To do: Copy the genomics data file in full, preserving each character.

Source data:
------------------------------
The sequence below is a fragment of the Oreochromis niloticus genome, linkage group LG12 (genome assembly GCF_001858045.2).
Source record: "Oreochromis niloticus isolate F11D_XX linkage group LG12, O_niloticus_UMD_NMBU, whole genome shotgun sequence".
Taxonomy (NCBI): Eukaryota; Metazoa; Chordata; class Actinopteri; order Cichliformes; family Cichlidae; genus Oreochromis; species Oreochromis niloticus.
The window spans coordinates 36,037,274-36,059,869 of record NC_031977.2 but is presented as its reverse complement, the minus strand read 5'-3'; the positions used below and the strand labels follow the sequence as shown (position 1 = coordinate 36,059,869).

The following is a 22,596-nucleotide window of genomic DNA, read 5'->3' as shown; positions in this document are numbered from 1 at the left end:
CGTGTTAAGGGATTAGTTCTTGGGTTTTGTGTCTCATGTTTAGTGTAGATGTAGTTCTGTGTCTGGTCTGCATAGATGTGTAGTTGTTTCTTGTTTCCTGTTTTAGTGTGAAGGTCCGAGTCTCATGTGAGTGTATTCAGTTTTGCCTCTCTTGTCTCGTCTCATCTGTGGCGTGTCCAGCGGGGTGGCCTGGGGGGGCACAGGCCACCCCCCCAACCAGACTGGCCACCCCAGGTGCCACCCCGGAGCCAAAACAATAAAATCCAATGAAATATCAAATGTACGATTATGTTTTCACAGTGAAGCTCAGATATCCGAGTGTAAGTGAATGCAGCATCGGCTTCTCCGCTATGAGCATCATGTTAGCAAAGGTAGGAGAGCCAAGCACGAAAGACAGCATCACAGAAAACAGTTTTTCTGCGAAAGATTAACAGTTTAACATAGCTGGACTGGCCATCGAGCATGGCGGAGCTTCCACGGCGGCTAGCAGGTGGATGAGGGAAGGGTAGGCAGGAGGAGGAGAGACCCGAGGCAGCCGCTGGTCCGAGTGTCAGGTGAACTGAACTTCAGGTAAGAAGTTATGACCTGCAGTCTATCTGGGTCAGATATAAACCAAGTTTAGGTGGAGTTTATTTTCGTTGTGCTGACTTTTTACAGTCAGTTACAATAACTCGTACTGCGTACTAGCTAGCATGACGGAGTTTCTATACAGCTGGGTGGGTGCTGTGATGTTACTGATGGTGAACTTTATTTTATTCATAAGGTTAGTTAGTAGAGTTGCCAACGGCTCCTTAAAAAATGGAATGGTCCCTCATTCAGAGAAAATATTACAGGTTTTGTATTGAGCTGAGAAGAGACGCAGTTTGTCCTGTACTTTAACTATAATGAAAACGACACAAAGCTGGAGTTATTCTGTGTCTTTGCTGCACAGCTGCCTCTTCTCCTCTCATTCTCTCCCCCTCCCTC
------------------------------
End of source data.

The sequence below is a fragment of the Oreochromis niloticus genome, linkage group LG12 (genome assembly GCF_001858045.2).
Source record: "Oreochromis niloticus isolate F11D_XX linkage group LG12, O_niloticus_UMD_NMBU, whole genome shotgun sequence".
Taxonomy (NCBI): Eukaryota; Metazoa; Chordata; class Actinopteri; order Cichliformes; family Cichlidae; genus Oreochromis; species Oreochromis niloticus.
The window spans coordinates 36,037,274-36,059,869 of record NC_031977.2 but is presented as its reverse complement, the minus strand read 5'-3'; the positions used below and the strand labels follow the sequence as shown (position 1 = coordinate 36,059,869).

The following is a 22,596-nucleotide window of genomic DNA, read 5'->3' as shown; positions in this document are numbered from 1 at the left end:
CGTGTTAAGGGATTAGTTCTTGGGTTTTGTGTCTCATGTTTAGTGTAGATGTAGTTCTGTGTCTGGTCTGCATAGATGTGTAGTTGTTTCTTGTTTCCTGTTTTAGTGTGAAGGTCCGAGTCTCATGTGAGTGTATTCAGTTTTGCCTCTCTTGTCTCGTCTCATCTGTGGCGTGTCCAGCGGGGTGGCCTGGGGGGGCACAGGCCACCCCCCCAACCAGACTGGCCACCCCAGGTGCCACCCCGGAGCCAAAACAATAAAATCCAATGAAATATCAAATGTACGATTATGTTTTCACAGTGAAGCTCAGATATCCGAGTGTAAGTGAATGCAGCATCGGCTTCTCCGCTATGAGCATCATGTTAGCAAAGGTAGGAGAGCCAAGCACGAAAGACAGCATCACAGAAAACAGTTTTTCTGCGAAAGATTAACAGTTTAACATAGCTGGACTGGCCATCGAGCATGGCGGAGCTTCCACGGCGGCTAGCAGGTGGATGAGGGAAGGGTAGGCAGGAGGAGGAGAGACCCGAGGCAGCCGCTGGTCCGAGTGTCAGGTGAACTGAACTTCAGGTAAGAAGTTATGACCTGCAGTCTATCTGGGTCAGATATAAACCAAGTTTAGGTGGAGTTTATTTTCGTTGTGCTGACTTTTTACAGTCAGTTACAATAACTCGTACTGCGTACTAGCTAGCATGACGGAGTTTCTATACAGCTGGGTGGGTGCTGTGATGTTACTGATGGTGAACTTTATTTTATTCATAAGGTTAGTTAGTAGAGTTGCCAACGGCTCCTTAAAAAATGGAATGGTCCCTCATTCAGAGAAAATATTACAGGTTTTGTATTGAGCTGAGAAGAGACGCAGTTTGTCCTGTACTTTAACTATAATGAAAACGACACAAAGCTGGAGTTATTCTGTGTCTTTGCTGCACAGCTGCCTCTTCTCCTCTCATTCTCTCCCCCTCCCTC